it’s fine if you don’t know about the brilliant guitar player of some little known norwegian rock band but don’t assume you can make a list of the best one if you don’t

    the same way there’s nothing wrong with not seeing the latest movies from the directors of Oldboy and The Host but don’t assume you can say what it’s best of the year if you don’t

    maybe you should really make a note of saying the “best of what I saw” on the title, you might think it’s implied but most people mistakenly take for granted that critics see everything that it’s worth seeing every year

  • Dart

    Oldboy sucked.

  • Spencer

    the soloist was OK, nothing special, we’ve seen that story many times before and better (Shine for example)

    Cannot disagree more, doa766. As someone who’s spent over 5 years in the mental health field, Hollywood never EVER gets mental illness right (A Beautiful Mind set the collective consciousness back at least a decade). This is the first movie that steps into the ballpark of doing that. The plot is a trope, I grant you: “handicapped” (in a broad sense) person challenges our notions of the word. But what good is it to challenge our notions with an equally mistaken notion? The performances and the artistic portrayal have never been more real in a mainstream movie. And THAT is what makes The Soloist transcend the plot and be put in the “unmissable” category.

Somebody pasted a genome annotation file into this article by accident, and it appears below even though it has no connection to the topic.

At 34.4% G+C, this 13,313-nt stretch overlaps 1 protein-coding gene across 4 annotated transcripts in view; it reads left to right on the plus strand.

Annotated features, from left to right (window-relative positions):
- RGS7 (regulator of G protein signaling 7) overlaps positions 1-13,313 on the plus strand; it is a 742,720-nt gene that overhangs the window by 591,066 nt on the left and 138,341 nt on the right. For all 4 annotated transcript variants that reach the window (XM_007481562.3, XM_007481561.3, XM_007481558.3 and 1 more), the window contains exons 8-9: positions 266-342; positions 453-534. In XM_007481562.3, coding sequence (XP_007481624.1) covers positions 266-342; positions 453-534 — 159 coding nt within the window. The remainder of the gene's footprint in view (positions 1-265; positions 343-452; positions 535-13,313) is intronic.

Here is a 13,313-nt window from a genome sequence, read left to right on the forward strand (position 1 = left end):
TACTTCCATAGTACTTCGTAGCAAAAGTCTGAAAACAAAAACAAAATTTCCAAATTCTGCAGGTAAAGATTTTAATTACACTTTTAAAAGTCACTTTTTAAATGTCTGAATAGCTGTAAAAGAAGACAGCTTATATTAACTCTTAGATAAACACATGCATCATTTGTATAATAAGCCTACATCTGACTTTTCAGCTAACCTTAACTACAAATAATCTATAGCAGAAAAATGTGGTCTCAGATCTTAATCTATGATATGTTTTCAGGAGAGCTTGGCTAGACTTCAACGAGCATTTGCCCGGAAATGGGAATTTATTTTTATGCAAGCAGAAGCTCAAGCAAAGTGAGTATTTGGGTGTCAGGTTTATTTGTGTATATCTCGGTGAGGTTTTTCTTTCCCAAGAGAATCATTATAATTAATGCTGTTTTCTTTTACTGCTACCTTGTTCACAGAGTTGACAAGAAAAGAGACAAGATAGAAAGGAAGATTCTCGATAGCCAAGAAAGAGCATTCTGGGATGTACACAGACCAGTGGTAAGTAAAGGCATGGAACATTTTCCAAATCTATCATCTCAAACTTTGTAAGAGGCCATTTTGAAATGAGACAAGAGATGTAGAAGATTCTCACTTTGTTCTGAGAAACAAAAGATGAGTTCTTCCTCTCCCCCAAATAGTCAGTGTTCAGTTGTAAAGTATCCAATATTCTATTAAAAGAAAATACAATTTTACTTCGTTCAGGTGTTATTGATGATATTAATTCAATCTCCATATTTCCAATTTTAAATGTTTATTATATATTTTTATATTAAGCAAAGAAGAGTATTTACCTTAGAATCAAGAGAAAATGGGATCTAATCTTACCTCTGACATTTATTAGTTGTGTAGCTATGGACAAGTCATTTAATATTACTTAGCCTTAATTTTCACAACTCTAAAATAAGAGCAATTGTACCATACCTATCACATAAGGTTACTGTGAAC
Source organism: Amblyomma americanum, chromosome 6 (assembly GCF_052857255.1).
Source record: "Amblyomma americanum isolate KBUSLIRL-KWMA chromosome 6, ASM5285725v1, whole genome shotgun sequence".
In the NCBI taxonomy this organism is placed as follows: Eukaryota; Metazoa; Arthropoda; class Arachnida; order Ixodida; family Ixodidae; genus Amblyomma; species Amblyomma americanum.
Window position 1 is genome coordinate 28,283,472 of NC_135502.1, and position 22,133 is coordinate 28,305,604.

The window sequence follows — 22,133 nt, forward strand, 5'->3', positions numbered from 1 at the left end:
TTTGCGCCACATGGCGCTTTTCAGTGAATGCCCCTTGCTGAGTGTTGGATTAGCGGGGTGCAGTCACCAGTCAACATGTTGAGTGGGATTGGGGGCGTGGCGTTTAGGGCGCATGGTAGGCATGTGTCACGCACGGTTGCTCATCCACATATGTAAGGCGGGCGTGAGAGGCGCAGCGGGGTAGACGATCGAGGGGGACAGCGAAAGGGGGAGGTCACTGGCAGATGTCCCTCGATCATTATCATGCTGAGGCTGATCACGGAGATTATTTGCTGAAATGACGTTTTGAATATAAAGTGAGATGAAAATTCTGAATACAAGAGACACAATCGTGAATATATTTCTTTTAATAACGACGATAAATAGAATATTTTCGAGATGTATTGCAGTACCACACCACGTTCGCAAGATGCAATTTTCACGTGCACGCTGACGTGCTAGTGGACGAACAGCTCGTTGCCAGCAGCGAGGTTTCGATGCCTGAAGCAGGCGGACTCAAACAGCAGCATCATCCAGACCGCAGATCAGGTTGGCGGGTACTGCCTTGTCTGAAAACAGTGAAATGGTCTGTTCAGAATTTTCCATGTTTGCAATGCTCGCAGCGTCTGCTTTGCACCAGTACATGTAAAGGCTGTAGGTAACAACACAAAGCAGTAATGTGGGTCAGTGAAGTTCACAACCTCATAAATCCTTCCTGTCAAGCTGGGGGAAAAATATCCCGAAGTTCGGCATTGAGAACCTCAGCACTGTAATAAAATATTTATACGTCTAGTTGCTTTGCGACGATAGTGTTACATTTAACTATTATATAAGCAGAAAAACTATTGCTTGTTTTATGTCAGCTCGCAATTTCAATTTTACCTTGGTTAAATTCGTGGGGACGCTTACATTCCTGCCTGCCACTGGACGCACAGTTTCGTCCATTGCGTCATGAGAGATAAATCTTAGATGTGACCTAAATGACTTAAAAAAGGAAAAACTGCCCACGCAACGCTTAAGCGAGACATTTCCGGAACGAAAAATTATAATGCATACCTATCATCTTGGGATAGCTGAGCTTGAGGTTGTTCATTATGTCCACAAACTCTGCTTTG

• MaryAnn

    maybe you should really make a note of saying the “best of what I saw” on the title, you might think it’s implied but most people mistakenly take for granted that critics see everything that it’s worth seeing every year

    Wait. So, you’re suggesting that the only way I — or any critic — can honestly say what movies are worth seeing in a single year is to see *all* of them, every single one, before publicly offering a best-of list?

    Do you know how many movies were released in 2009? Almost 1,200 [http://www.the-numbers.com/movies/index2009.php]. I don’t know any professional critic who could see all those movies. I saw 216 of the films released theatrically for the first time in NYC in 2009. That’s, I think, on a par with what most professional critics see.

    I wish I could see more movies. I really do. I’m open to any suggestions as to how I can make that happen.

    Till then, I think it’s implied that my list is “the best of what I saw, and I saw quite a bit, certainly more than most people, but still not every movie released this year, which would be impossible.”

  • MaryAnn

    Also, the list of those films I did see is publicly available, so it’s easy for anyone to make a determination, based on that, that I’m being unfair or talking out of my ass or whatever.

    How much more transparent can I be? Honestly. Please tell me.

  • CB

    I wish I could see more movies. I really do. I’m open to any suggestions as to how I can make that happen.

    Does it really have to be spelled out? Well fine. Captain Obvious to the rescue:

    1) Be extremely wealthy in a way that requires no work, e.g. an heiress.
    2) Stop wasting time reviewing the movies or writing a blog.
    3) Spend all your time watching movies since you don’t need to do anything else.

    There you go, in three simple steps. Two, really, since step three is Mission Accomplished!